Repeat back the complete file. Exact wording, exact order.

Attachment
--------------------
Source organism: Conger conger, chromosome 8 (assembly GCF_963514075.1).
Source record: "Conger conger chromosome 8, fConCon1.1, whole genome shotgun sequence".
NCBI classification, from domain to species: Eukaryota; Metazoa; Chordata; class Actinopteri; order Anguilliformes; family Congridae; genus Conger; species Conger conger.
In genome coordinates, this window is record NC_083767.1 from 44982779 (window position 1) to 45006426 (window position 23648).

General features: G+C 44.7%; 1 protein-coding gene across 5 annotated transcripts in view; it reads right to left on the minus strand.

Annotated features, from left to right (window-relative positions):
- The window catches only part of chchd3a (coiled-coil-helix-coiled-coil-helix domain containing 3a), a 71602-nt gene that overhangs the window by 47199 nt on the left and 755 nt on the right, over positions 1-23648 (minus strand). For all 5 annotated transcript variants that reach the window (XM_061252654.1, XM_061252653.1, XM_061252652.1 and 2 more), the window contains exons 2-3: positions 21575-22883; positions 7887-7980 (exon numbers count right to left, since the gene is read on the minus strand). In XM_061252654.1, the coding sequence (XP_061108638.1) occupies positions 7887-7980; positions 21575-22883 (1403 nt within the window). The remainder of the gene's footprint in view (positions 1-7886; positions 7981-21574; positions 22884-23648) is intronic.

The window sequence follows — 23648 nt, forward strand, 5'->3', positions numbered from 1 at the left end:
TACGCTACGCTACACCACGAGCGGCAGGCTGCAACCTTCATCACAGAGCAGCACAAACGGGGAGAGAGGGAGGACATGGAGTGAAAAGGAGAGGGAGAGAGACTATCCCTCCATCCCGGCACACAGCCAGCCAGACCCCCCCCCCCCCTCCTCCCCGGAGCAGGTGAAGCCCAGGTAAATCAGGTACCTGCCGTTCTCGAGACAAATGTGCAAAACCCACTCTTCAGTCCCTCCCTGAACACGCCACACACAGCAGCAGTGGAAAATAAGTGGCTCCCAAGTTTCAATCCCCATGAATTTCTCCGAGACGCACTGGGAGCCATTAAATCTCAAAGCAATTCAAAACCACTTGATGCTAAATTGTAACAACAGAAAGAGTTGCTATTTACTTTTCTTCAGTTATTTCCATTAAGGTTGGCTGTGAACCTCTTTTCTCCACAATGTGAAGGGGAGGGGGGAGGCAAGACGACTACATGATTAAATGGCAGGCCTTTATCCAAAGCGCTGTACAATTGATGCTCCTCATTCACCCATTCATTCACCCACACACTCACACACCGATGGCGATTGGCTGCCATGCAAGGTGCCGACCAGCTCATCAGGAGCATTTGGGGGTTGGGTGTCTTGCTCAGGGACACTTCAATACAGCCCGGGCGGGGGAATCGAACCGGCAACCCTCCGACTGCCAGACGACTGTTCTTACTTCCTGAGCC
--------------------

Source organism: Conger conger, chromosome 8 (assembly GCF_963514075.1).
Source record: "Conger conger chromosome 8, fConCon1.1, whole genome shotgun sequence".
NCBI classification, from domain to species: Eukaryota; Metazoa; Chordata; class Actinopteri; order Anguilliformes; family Congridae; genus Conger; species Conger conger.
In genome coordinates, this window is record NC_083767.1 from 44982779 (window position 1) to 45006426 (window position 23648).

General features: G+C 44.7%; 1 protein-coding gene across 5 annotated transcripts in view; it reads right to left on the minus strand.

Annotated features, from left to right (window-relative positions):
- The window catches only part of chchd3a (coiled-coil-helix-coiled-coil-helix domain containing 3a), a 71602-nt gene that overhangs the window by 47199 nt on the left and 755 nt on the right, over positions 1-23648 (minus strand). For all 5 annotated transcript variants that reach the window (XM_061252654.1, XM_061252653.1, XM_061252652.1 and 2 more), the window contains exons 2-3: positions 21575-22883; positions 7887-7980 (exon numbers count right to left, since the gene is read on the minus strand). In XM_061252654.1, the coding sequence (XP_061108638.1) occupies positions 7887-7980; positions 21575-22883 (1403 nt within the window). The remainder of the gene's footprint in view (positions 1-7886; positions 7981-21574; positions 22884-23648) is intronic.

The window sequence follows — 23648 nt, forward strand, 5'->3', positions numbered from 1 at the left end:
TACGCTACGCTACACCACGAGCGGCAGGCTGCAACCTTCATCACAGAGCAGCACAAACGGGGAGAGAGGGAGGACATGGAGTGAAAAGGAGAGGGAGAGAGACTATCCCTCCATCCCGGCACACAGCCAGCCAGACCCCCCCCCCCCCTCCTCCCCGGAGCAGGTGAAGCCCAGGTAAATCAGGTACCTGCCGTTCTCGAGACAAATGTGCAAAACCCACTCTTCAGTCCCTCCCTGAACACGCCACACACAGCAGCAGTGGAAAATAAGTGGCTCCCAAGTTTCAATCCCCATGAATTTCTCCGAGACGCACTGGGAGCCATTAAATCTCAAAGCAATTCAAAACCACTTGATGCTAAATTGTAACAACAGAAAGAGTTGCTATTTACTTTTCTTCAGTTATTTCCATTAAGGTTGGCTGTGAACCTCTTTTCTCCACAATGTGAAGGGGAGGGGGGAGGCAAGACGACTACATGATTAAATGGCAGGCCTTTATCCAAAGCGCTGTACAATTGATGCTCCTCATTCACCCATTCATTCACCCACACACTCACACACCGATGGCGATTGGCTGCCATGCAAGGTGCCGACCAGCTCATCAGGAGCATTTGGGGGTTGGGTGTCTTGCTCAGGGACACTTCAATACAGCCCGGGCGGGGGAATCGAACCGGCAACCCTCCGACTGCCAGACGACTGTTCTTACTTCCTGAGCC